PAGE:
It's hard to say, since obviously very very few take both. There do seem to be two theories:
1) The Life science series are dumbed down versions of the Physical science series.
2) The Life science series teach different topics (not necessarily easier) than the Physical science series and the curves are much harsher because of crazy pre-meds.
Either way, plenty of people take the 20 series and the 30 series (and the 1 series) together, so it's definitely possible. The amount of work depends on you.
No, I am being serious. Perhaps in the last few weeks, the professor might have focused on one of the most intense and important chapters by devoting two or three weeks to teaching the materials. But for the most part, my professor literally covered one chapter every week.
I took the class like in 1997, and I got A- in the class! Hehe
Check out the syllabus for Fall 2009, whose schedule is in line with what Arklogic mentioned previously.
According to my old memory, I remember that I had to cover three or four chapters for the first midterm. Perhaps it is not the number of chapters I remember correctly. Maybe it was the number of pages we covered per week. It was something like 30-40 pages every week.
I remember getting shafted for the first midterm by getting like C+. I got the second highest grade in the second midterm, and I did fairly well for the final exam.
Now looking at the syllabus, I must confess that I dont even remember studying for the term "lagrange multipliers".
I should have gone a bit more for my pursuit of quant classes. I could also done pretty well for 33A, the matrix series.
From what I can tell from the Math department website, there seemed to be a big reorganization some time in the late 90's. Or maybe it's just that there's a lot of course information that hasn't been updated since 1997.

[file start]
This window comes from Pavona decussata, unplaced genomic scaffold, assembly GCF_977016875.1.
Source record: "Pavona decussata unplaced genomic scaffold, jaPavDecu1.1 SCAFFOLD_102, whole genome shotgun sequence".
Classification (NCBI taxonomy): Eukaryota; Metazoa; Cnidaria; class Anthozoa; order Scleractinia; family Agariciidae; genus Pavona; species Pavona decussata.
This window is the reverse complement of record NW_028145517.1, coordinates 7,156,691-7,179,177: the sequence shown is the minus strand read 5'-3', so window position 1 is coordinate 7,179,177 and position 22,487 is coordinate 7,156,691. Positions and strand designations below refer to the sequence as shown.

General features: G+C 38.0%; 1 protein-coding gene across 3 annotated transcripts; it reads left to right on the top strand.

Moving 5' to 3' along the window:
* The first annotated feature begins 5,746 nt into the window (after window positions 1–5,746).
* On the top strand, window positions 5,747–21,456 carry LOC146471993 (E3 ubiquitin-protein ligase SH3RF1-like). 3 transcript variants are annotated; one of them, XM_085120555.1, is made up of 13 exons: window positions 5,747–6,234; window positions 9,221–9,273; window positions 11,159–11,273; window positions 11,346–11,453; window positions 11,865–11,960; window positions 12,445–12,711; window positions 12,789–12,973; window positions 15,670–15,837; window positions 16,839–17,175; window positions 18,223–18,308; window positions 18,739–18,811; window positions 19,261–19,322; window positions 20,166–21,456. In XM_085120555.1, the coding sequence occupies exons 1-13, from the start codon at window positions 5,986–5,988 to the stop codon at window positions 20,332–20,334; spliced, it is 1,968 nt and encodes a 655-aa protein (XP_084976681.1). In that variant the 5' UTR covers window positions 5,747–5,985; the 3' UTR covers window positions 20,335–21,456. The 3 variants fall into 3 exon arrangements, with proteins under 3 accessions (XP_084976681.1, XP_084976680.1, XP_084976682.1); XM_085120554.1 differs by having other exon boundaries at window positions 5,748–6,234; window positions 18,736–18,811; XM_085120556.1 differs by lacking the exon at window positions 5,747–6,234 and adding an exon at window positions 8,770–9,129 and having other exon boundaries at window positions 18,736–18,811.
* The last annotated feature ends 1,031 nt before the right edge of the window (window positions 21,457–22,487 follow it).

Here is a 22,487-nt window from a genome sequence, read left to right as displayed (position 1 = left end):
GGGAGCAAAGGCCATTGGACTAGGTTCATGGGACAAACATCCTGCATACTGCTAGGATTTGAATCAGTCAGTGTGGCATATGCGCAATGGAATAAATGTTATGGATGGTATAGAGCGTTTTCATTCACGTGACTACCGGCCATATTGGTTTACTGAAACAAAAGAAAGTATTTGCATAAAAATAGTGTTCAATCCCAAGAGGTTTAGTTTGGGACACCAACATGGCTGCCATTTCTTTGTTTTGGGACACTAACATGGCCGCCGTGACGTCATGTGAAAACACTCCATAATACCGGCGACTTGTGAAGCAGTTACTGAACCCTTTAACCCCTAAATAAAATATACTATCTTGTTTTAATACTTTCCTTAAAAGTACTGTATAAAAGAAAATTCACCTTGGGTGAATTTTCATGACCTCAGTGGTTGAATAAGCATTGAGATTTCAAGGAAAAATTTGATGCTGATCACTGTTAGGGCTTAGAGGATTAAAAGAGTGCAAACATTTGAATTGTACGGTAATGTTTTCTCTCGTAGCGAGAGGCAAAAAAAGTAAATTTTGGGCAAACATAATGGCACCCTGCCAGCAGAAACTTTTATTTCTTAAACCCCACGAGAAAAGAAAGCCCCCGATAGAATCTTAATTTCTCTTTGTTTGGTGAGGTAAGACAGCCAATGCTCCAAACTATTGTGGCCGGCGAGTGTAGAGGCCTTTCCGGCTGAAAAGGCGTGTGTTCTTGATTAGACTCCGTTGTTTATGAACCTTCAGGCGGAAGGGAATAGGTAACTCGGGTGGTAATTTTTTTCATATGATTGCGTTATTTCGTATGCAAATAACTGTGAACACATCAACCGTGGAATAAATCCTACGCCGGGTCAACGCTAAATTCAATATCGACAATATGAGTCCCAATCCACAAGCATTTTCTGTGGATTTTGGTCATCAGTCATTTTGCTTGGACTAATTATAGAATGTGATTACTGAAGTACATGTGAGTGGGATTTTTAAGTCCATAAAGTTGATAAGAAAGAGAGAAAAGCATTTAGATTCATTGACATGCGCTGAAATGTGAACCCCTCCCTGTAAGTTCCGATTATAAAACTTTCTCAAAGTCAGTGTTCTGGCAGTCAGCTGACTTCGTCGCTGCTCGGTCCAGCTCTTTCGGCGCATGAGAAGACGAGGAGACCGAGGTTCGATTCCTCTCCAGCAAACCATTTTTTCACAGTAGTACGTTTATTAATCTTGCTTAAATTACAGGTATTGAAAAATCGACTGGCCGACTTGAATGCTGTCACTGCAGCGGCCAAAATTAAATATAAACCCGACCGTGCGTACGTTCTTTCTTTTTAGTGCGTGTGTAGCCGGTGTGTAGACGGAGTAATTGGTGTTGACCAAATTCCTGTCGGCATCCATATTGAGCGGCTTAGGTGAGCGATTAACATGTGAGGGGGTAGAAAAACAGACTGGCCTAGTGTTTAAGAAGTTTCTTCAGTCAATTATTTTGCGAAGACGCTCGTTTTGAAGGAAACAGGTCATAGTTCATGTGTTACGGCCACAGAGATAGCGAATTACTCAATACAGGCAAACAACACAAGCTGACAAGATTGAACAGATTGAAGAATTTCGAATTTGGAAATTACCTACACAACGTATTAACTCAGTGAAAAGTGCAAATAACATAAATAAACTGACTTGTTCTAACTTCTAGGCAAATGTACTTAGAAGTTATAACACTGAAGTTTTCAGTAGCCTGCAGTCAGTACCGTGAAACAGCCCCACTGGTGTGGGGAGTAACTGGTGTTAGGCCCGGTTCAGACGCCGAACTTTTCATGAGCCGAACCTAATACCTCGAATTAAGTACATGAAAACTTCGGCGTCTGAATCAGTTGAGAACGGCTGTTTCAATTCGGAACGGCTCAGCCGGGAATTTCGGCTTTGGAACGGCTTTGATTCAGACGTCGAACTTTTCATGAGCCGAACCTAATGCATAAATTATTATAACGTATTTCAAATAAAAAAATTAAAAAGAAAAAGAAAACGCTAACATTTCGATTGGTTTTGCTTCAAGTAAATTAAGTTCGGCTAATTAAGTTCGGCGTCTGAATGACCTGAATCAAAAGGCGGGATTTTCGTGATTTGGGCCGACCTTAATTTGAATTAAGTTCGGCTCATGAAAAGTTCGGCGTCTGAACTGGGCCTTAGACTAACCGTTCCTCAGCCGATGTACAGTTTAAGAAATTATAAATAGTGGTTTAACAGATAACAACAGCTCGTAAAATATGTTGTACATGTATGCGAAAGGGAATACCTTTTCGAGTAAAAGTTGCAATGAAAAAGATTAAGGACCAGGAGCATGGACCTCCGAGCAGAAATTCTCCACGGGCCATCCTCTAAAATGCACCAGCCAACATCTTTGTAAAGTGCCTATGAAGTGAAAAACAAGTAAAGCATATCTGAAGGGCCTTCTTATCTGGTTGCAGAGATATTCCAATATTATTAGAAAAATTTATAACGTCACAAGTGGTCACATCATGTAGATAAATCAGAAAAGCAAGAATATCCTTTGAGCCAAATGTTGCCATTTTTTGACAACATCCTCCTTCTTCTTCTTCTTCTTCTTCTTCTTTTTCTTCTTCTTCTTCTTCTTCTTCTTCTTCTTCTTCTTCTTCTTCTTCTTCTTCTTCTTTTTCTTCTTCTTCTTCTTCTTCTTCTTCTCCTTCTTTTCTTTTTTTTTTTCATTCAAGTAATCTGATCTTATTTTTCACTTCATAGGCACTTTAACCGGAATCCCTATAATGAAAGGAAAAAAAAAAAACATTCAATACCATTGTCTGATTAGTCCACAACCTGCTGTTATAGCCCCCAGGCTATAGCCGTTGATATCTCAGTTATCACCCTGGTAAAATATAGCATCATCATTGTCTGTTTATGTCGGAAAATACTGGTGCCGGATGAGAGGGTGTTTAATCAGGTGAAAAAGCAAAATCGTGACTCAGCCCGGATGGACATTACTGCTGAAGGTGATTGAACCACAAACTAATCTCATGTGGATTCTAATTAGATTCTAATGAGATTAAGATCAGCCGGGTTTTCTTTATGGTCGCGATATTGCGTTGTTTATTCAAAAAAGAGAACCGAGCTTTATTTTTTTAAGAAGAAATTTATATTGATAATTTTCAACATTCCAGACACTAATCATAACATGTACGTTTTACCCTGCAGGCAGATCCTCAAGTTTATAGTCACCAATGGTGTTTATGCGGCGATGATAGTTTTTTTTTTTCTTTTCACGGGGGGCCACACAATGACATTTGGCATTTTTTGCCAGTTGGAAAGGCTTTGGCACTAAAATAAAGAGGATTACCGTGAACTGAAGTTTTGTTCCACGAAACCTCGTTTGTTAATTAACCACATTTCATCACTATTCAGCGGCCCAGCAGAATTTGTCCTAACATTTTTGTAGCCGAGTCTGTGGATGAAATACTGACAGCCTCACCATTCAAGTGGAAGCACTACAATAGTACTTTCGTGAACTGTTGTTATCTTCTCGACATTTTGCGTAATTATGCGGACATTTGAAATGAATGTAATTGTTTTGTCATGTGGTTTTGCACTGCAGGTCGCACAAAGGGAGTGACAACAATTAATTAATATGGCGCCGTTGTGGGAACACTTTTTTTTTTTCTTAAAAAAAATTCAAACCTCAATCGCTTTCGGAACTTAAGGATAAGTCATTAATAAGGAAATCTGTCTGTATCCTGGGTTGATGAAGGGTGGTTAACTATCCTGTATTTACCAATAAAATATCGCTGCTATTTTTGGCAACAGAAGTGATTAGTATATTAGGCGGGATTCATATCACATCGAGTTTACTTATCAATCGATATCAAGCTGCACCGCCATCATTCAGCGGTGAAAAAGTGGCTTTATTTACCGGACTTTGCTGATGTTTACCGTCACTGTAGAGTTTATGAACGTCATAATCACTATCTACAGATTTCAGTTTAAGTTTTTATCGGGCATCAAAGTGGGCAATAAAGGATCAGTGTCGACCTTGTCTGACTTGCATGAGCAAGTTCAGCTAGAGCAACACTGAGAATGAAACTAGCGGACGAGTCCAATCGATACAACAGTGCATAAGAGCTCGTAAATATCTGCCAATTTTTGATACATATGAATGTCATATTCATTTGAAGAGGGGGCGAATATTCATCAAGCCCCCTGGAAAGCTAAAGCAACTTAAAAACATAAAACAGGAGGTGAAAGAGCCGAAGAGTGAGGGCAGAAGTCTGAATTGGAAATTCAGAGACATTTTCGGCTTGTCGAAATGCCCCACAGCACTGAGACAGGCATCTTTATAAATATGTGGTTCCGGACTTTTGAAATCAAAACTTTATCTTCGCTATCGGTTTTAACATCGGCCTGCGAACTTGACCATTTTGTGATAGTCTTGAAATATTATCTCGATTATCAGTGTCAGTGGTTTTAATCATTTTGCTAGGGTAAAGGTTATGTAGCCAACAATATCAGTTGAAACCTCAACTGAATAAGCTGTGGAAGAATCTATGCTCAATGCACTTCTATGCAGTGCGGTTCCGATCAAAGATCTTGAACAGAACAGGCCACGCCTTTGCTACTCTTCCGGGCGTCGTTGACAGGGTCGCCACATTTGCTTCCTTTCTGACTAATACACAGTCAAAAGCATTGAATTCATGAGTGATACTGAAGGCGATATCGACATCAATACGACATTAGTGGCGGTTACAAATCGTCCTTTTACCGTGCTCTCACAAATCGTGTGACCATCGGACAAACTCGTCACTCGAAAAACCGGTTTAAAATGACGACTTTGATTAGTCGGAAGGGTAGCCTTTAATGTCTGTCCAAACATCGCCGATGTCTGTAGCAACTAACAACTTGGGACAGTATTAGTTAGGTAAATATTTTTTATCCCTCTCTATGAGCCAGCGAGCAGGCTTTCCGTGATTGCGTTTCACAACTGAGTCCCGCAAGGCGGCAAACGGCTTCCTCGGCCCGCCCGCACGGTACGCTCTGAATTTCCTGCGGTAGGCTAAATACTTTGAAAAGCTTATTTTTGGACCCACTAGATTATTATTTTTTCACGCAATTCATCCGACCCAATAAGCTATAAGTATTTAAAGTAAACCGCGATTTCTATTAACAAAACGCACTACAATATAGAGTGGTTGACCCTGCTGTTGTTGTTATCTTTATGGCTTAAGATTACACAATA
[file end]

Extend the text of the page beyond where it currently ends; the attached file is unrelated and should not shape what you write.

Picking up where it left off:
The third calculus sequence is Math 31A followed by Math 31E, which is tailored to the needs of the students in economics. This brief course sequence moves more rapidly into multivariable calculus and optimization techniques, at the expense of some of the more technical single-variable calculus material required by physical scientists and engineers.
Associated with the multivariable calculus courses 32A and 32B respectively are two one-unit computer laboratory courses Math 32AL and Math 32BL.
Haha, I remember the exact exam grades I received for that class. Actually, for that matter, I remember exactly what kind of grades I received for every single exame I took during my entire undergraduate study!
In Math 32A, the first midterm really put me down. I really questioned whether I was actually an Asian, LOL. Looking at C+ written on the top of the exam book, I vowed that I would bring that grade for the sake of the family reputation of my hardworking Korean parents. : )